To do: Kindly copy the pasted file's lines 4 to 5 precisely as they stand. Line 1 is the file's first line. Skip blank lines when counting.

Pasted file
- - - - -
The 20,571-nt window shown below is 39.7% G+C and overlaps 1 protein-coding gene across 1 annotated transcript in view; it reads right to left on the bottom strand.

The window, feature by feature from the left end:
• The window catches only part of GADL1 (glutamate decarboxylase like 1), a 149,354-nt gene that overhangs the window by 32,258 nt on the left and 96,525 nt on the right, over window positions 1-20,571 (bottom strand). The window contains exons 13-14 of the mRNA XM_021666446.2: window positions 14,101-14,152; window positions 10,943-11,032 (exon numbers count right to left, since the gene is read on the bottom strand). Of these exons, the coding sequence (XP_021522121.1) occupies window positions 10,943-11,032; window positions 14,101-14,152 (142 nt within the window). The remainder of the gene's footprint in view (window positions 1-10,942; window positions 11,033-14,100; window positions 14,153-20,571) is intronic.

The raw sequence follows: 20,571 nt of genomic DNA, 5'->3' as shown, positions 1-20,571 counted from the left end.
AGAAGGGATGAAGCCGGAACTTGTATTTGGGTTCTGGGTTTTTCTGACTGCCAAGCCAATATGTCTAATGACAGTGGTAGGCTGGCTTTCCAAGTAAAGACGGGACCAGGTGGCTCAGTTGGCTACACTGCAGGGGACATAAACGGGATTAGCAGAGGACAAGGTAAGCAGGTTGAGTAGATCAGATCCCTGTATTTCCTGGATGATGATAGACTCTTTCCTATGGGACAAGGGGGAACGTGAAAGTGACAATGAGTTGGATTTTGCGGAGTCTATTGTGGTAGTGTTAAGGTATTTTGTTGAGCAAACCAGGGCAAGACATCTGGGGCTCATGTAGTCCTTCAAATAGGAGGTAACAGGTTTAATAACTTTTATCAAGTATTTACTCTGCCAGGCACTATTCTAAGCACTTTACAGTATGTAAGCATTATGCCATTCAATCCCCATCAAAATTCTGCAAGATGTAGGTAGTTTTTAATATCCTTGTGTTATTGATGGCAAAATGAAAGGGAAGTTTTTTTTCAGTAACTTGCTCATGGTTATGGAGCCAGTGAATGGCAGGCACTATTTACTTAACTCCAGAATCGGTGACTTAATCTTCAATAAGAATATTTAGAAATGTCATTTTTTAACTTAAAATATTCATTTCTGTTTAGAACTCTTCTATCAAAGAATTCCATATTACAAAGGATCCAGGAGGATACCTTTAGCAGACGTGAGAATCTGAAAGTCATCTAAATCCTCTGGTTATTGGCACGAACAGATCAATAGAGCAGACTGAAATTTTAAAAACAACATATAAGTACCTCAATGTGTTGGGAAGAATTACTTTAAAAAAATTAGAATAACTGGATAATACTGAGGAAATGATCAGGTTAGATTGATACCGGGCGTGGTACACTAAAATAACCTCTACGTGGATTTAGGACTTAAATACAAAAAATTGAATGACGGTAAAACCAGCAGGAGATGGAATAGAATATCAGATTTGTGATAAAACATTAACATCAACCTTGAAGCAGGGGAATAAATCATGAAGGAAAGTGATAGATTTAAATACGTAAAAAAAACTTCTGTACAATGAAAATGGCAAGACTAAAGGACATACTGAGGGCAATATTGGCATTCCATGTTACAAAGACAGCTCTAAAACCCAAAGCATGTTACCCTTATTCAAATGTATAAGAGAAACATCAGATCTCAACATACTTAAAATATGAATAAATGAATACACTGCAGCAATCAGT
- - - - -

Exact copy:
The raw sequence follows: 20,571 nt of genomic DNA, 5'->3' as shown, positions 1-20,571 counted from the left end.
AGAAGGGATGAAGCCGGAACTTGTATTTGGGTTCTGGGTTTTTCTGACTGCCAAGCCAATATGTCTAATGACAGTGGTAGGCTGGCTTTCCAAGTAAAGACGGGACCAGGTGGCTCAGTTGGCTACACTGCAGGGGACATAAACGGGATTAGCAGAGGACAAGGTAAGCAGGTTGAGTAGATCAGATCCCTGTATTTCCTGGATGATGATAGACTCTTTCCTATGGGACAAGGGGGAACGTGAAAGTGACAATGAGTTGGATTTTGCGGAGTCTATTGTGGTAGTGTTAAGGTATTTTGTTGAGCAAACCAGGGCAAGACATCTGGGGCTCATGTAGTCCTTCAAATAGGAGGTAACAGGTTTAATAACTTTTATCAAGTATTTACTCTGCCAGGCACTATTCTAAGCACTTTACAGTATGTAAGCATTATGCCATTCAATCCCCATCAAAATTCTGCAAGATGTAGGTAGTTTTTAATATCCTTGTGTTATTGATGGCAAAATGAAAGGGAAGTTTTTTTTCAGTAACTTGCTCATGGTTATGGAGCCAGTGAATGGCAGGCACTATTTACTTAACTCCAGAATCGGTGACTTAATCTTCAATAAGAATATTTAGAAATGTCATTTTTTAACTTAAAATATTCATTTCTGTTTAGAACTCTTCTATCAAAGAATTCCATATTACAAAGGATCCAGGAGGATACCTTTAGCAGACGTGAGAATCTGAAAGTCATCTAAATCCTCTGGTTATTGGCACGAACAGATCAATAGAGCAGACTGAAATTTTAAAAACAACATATAAGTACCTCAATGTGTTGGGAAGAATTACTTTAAAAAAATTAGAATAACTGGATAATACTGAGGAAATGATCAGGTTAGATTGATACCGGGCGTGGTACACTAAAATAACCTCTACGTGGATTTAGGACTTAAATACAAAAAATTGAATGACGGTAAAACCAGCAGGAGATGGAATAGAATATCAGATTTGTGATAAAACATTAACATCAACCTTGAAGCAGGGGAATAAATCATGAAGGAAAGTGATAGATTTAAATACGTAAAAAAAACTTCTGTACAATGAAAATGGCAAGACTAAAGGACATACTGAGGGCAATATTGGCATTCCATGTTACAAAGACAGCTCTAAAACCCAAAGCATGTTACCCTTATTCAAATGTATAAGAGAAACATCAGATCTCAACATACTTAAAATATGAATAAATGAATACACTGCAGCAATCAGT